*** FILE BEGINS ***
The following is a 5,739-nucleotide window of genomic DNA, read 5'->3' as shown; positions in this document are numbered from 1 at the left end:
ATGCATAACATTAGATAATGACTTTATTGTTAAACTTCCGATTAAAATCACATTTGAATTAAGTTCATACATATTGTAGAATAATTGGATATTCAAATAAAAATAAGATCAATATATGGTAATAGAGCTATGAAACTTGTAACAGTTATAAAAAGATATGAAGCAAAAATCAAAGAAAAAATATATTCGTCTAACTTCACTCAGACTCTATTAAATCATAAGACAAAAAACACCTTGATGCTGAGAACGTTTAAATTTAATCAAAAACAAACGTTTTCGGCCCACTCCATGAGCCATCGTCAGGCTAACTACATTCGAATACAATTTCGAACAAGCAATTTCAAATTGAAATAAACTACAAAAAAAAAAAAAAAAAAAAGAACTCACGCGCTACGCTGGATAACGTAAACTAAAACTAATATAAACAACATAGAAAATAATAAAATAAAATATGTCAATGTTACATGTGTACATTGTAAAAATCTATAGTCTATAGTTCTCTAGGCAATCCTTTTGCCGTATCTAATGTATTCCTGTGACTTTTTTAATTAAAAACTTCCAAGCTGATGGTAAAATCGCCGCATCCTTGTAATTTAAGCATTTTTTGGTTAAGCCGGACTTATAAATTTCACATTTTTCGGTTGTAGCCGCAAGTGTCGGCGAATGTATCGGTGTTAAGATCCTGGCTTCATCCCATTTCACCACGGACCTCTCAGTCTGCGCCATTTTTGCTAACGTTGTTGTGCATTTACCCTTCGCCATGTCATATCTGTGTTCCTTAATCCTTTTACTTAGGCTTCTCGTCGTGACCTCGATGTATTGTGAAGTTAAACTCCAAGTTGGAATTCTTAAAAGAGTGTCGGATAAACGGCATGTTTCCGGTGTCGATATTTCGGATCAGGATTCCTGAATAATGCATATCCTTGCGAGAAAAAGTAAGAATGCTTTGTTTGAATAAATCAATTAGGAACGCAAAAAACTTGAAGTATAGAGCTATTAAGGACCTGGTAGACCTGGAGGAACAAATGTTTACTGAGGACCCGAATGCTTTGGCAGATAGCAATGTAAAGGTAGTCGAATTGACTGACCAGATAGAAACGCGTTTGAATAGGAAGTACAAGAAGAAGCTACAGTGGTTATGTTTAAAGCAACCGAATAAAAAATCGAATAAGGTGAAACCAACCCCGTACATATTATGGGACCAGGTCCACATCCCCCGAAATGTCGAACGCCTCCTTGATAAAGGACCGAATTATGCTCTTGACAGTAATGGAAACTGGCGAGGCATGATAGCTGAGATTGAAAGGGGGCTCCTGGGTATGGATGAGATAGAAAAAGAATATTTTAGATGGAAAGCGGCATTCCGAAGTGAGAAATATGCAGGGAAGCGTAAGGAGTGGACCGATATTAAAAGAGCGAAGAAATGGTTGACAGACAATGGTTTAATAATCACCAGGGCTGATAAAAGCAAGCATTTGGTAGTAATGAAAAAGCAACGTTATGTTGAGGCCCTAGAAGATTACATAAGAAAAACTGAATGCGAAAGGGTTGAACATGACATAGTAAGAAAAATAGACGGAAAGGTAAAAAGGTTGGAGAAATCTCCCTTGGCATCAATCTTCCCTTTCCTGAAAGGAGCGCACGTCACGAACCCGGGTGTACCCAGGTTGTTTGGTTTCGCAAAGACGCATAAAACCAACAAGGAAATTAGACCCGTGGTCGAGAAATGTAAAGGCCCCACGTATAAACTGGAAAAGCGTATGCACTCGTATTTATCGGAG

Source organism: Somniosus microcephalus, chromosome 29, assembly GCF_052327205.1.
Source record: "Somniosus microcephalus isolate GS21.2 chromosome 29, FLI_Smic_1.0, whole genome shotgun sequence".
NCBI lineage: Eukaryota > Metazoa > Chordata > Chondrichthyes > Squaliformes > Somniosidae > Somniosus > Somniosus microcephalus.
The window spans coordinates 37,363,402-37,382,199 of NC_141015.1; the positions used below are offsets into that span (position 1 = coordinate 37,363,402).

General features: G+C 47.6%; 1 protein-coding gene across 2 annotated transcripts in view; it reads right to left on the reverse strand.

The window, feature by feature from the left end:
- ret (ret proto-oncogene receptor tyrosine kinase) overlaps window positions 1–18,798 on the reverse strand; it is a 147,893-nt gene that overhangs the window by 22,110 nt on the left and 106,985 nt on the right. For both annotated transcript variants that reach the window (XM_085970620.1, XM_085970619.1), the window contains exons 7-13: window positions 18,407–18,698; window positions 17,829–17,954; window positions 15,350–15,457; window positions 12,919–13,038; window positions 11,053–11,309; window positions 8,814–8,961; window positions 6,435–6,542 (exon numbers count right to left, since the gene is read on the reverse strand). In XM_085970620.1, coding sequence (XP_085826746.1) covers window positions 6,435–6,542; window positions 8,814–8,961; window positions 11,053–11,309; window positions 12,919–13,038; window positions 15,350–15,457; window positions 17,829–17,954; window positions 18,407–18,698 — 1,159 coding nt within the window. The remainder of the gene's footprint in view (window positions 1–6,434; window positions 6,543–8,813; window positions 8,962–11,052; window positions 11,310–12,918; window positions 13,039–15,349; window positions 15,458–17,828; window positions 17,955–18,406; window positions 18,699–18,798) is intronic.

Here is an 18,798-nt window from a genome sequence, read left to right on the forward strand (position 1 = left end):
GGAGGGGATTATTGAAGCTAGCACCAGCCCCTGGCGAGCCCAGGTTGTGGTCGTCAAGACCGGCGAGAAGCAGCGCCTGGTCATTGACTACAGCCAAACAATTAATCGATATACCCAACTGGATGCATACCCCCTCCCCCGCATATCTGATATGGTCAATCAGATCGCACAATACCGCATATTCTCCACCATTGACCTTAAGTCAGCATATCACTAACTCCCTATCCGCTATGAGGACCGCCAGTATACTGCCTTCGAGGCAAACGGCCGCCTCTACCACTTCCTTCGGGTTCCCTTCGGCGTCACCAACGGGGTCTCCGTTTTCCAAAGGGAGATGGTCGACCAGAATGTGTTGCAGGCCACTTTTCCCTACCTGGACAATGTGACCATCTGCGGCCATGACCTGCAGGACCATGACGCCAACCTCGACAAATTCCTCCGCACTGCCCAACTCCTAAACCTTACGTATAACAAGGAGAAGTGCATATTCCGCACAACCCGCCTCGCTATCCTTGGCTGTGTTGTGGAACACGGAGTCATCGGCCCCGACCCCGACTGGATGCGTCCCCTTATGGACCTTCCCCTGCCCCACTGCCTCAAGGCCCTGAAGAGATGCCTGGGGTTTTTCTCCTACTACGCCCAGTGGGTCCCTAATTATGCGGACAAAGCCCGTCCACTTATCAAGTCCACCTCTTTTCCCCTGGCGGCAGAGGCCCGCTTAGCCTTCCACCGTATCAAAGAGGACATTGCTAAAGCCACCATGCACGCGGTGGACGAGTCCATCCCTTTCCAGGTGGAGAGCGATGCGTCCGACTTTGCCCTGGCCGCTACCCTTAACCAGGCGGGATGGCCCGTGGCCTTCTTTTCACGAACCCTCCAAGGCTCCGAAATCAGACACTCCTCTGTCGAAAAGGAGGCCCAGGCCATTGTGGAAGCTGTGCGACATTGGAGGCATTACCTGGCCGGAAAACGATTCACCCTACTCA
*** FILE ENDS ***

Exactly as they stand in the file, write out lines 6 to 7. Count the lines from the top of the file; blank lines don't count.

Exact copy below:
The window spans coordinates 37,363,402-37,382,199 of NC_141015.1; the positions used below are offsets into that span (position 1 = coordinate 37,363,402).

General features: G+C 47.6%; 1 protein-coding gene across 2 annotated transcripts in view; it reads right to left on the reverse strand.